Tuesday, May 7, 2019
FILMING OTHELLO (1978)
I think FILMING OTHELLO might be the greatest Orson Welles movie. Now, by that, I don't mean that it's the best movie made by Orson Welles. I mean that although the film purports to be about the making of Welles's 1952 adaptation of Shakespeare's OTHELLO, its true subject is Welles himself. It is a fascinating document of the man.
The film is one of the director's "essays," the most well known of which is the late masterpiece F IS FOR FAKE (1973), a meditation on art and authenticity. That film pursues a complex theme and arrives at a thesis (what one might call an anti-auteur theory of art). FILMING OTHELLO by contrast not only doesn't arrive at any conclusions, it doesn't really pursue a theme. (Welles himself acknowledges this late in the film, essentially saying that he didn't know where to focus.) We get some making-of stories told in the great raconteur style by Welles, some re-edited footage of OTHELLO itself (without the sound!), excerpts of a dinner conversation with two of his costars in the film (as well as his old mentors) Hilton Edwards and Micheal Mac Liammoir, footage from a Q&A with college students, and a couple of scenes of Welles sitting at his editing machine quoting speeches from the play.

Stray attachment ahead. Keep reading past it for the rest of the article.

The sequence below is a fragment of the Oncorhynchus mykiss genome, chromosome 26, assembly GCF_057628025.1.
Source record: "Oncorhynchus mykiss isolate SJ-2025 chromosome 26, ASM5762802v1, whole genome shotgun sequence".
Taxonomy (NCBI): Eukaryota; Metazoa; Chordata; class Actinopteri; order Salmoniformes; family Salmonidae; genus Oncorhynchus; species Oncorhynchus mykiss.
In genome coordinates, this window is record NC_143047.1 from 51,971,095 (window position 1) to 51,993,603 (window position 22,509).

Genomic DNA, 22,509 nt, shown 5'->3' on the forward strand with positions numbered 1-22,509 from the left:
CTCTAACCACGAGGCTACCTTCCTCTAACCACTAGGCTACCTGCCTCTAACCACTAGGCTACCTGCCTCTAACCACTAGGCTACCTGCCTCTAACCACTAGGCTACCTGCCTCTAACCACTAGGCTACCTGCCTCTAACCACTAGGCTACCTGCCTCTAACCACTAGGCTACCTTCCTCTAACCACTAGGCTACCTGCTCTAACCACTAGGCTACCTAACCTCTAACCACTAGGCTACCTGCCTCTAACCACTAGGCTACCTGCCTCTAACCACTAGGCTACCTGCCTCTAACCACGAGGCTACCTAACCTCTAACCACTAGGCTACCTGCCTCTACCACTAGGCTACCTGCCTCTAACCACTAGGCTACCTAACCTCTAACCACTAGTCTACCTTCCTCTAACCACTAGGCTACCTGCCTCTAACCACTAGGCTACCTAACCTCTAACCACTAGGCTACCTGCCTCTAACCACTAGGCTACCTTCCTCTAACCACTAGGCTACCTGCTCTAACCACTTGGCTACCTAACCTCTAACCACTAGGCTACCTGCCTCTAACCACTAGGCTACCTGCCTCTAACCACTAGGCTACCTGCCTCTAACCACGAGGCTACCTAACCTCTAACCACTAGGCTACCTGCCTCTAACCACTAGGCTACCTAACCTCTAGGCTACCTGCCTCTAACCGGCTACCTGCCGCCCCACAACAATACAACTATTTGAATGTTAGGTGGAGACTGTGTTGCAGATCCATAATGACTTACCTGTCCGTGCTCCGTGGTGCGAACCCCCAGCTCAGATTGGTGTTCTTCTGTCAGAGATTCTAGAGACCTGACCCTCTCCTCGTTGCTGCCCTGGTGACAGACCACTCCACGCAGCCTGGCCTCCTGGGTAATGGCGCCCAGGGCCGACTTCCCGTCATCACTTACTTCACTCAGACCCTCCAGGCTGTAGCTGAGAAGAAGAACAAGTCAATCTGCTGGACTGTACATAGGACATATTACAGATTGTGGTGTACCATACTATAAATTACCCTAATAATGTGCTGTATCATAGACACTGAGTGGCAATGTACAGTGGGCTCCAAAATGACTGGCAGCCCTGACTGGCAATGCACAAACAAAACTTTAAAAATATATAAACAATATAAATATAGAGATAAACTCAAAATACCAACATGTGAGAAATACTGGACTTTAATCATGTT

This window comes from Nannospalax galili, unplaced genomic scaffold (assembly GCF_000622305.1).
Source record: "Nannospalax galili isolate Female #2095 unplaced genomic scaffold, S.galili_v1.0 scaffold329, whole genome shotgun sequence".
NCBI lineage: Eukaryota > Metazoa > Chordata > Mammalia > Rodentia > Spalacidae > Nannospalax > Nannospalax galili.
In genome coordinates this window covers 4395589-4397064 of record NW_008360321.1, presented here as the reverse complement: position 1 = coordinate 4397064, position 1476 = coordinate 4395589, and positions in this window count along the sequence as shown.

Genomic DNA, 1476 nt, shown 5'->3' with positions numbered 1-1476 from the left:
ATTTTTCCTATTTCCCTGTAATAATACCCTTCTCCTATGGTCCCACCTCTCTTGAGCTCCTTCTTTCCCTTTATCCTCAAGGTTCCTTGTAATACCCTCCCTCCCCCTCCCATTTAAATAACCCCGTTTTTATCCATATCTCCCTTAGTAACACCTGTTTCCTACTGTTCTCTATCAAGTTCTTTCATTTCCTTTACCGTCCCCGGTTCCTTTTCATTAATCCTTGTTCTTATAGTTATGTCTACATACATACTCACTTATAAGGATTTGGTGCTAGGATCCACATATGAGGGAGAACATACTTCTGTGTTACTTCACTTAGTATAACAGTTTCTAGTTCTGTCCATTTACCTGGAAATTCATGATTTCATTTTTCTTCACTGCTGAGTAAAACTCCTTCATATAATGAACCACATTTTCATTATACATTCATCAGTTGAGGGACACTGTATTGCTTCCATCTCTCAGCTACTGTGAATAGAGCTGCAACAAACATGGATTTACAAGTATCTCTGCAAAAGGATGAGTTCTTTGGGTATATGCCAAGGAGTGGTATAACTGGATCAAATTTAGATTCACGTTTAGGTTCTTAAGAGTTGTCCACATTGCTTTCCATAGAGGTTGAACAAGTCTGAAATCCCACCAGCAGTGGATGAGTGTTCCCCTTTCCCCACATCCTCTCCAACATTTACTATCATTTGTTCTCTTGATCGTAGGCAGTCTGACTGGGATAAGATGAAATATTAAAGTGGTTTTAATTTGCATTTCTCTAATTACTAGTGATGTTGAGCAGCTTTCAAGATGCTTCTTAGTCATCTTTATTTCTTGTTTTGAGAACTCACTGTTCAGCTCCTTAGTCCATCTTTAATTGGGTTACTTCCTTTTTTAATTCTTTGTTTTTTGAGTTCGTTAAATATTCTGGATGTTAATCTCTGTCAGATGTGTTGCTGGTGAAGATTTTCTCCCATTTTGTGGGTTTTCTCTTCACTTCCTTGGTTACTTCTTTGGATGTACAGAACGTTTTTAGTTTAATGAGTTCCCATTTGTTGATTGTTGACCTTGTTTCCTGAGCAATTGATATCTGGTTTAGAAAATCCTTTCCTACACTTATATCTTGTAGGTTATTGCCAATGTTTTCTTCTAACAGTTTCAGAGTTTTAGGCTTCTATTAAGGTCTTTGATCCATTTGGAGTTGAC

Curiously, as a document about the filming of OTHELLO, FILMING OTHELLO is light on details and pointedly subjective in its perspective. It's a bit all over the place, not unlike OTHELLO itself. One can assume that this was intentional while also noting that it doesn't quite work. The scenes of Welles sitting and talking to the camera are entertaining, but they meander. Welles doesn't really articulate a reason for FILMING OTHELLO to exist. Why discuss this film, as opposed to any of his other films? More telling still is the odd fact that Welles--a lifelong student of Shakespeare and one of the bard's greatest 20th Century interpreters--doesn't really articulate a theory of the greatness of OTHELLO itself. Sure he sings the praises of the play, but he offers few insights into how and why it's great.
The dinner with Edwards and Mac Liammoir is more entertaining than insightful (I would gladly watch hours of Micheal Mac Liammoir talking about anything...and for that matter I'd watch hours of him just listening to someone else talk, his eyes expanding like a peacock spreading his feathers every time someone says something he finds absurd). Though it must be said that the dinner scene does inadvertently offer one real insight because it displays just how binary Welles and his companions could be in their thinking about things like race and, especially, gender. Noting this about the film isn't a criticism of the film. This is a documentary, after all, and it documents three aging men (Welles, about 60 at the time, was the youngest) in the mid-1970s casually beginning their sentences with things like "A woman would never..."